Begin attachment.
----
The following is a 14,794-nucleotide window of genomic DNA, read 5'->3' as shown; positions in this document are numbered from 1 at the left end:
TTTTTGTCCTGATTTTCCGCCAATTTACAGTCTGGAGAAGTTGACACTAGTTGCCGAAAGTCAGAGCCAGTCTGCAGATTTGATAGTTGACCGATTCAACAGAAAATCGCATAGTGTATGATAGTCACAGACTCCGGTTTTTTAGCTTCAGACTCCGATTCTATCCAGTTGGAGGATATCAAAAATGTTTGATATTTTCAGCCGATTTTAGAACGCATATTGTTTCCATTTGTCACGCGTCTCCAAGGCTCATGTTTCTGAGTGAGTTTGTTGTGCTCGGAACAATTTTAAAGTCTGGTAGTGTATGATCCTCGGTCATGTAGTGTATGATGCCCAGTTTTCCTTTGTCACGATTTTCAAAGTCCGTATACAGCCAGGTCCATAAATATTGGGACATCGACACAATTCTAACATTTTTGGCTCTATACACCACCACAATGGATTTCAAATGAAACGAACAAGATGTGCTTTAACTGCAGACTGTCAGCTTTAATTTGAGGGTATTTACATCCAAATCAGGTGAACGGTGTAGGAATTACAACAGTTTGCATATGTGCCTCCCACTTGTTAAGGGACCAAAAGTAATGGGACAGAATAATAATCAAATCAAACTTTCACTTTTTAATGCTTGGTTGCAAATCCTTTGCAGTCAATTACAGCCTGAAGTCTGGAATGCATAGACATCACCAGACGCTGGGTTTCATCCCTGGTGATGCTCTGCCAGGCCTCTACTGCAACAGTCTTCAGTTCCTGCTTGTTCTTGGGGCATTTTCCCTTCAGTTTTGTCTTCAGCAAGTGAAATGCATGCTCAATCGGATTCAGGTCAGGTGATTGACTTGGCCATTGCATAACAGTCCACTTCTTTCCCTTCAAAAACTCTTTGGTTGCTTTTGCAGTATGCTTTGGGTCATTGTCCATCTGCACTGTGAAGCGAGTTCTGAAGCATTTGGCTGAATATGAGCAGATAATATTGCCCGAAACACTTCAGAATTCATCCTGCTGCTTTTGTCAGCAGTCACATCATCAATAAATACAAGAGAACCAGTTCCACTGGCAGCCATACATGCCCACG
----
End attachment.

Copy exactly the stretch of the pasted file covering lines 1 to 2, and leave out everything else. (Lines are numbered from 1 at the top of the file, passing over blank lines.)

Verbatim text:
The following is a 14,794-nucleotide window of genomic DNA, read 5'->3' as shown; positions in this document are numbered from 1 at the left end:
TTTTTGTCCTGATTTTCCGCCAATTTACAGTCTGGAGAAGTTGACACTAGTTGCCGAAAGTCAGAGCCAGTCTGCAGATTTGATAGTTGACCGATTCAACAGAAAATCGCATAGTGTATGATAGTCACAGACTCCGGTTTTTTAGCTTCAGACTCCGATTCTATCCAGTTGGAGGATATCAAAAATGTTTGATATTTTCAGCCGATTTTAGAACGCATATTGTTTCCATTTGTCACGCGTCTCCAAGGCTCATGTTTCTGAGTGAGTTTGTTGTGCTCGGAACAATTTTAAAGTCTGGTAGTGTATGATCCTCGGTCATGTAGTGTATGATGCCCAGTTTTCCTTTGTCACGATTTTCAAAGTCCGTATACAGCCAGGTCCATAAATATTGGGACATCGACACAATTCTAACATTTTTGGCTCTATACACCACCACAATGGATTTCAAATGAAACGAACAAGATGTGCTTTAACTGCAGACTGTCAGCTTTAATTTGAGGGTATTTACATCCAAATCAGGTGAACGGTGTAGGAATTACAACAGTTTGCATATGTGCCTCCCACTTGTTAAGGGACCAAAAGTAATGGGACAGAATAATAATCAAATCAAACTTTCACTTTTTAATGCTTGGTTGCAAATCCTTTGCAGTCAATTACAGCCTGAAGTCTGGAATGCATAGACATCACCAGACGCTGGGTTTCATCCCTGGTGATGCTCTGCCAGGCCTCTACTGCAACAGTCTTCAGTTCCTGCTTGTTCTTGGGGCATTTTCCCTTCAGTTTTGTCTTCAGCAAGTGAAATGCATGCTCAATCGGATTCAGGTCAGGTGATTGACTTGGCCATTGCATAACAGTCCACTTCTTTCCCTTCAAAAACTCTTTGGTTGCTTTTGCAGTATGCTTTGGGTCATTGTCCATCTGCACTGTGAAGCGAGTTCTGAAGCATTTGGCTGAATATGAGCAGATAATATTGCCCGAAACACTTCAGAATTCATCCTGCTGCTTTTGTCAGCAGTCACATCATCAATAAATACAAGAGAACCAGTTCCACTGGCAGCCATACATGCCCACG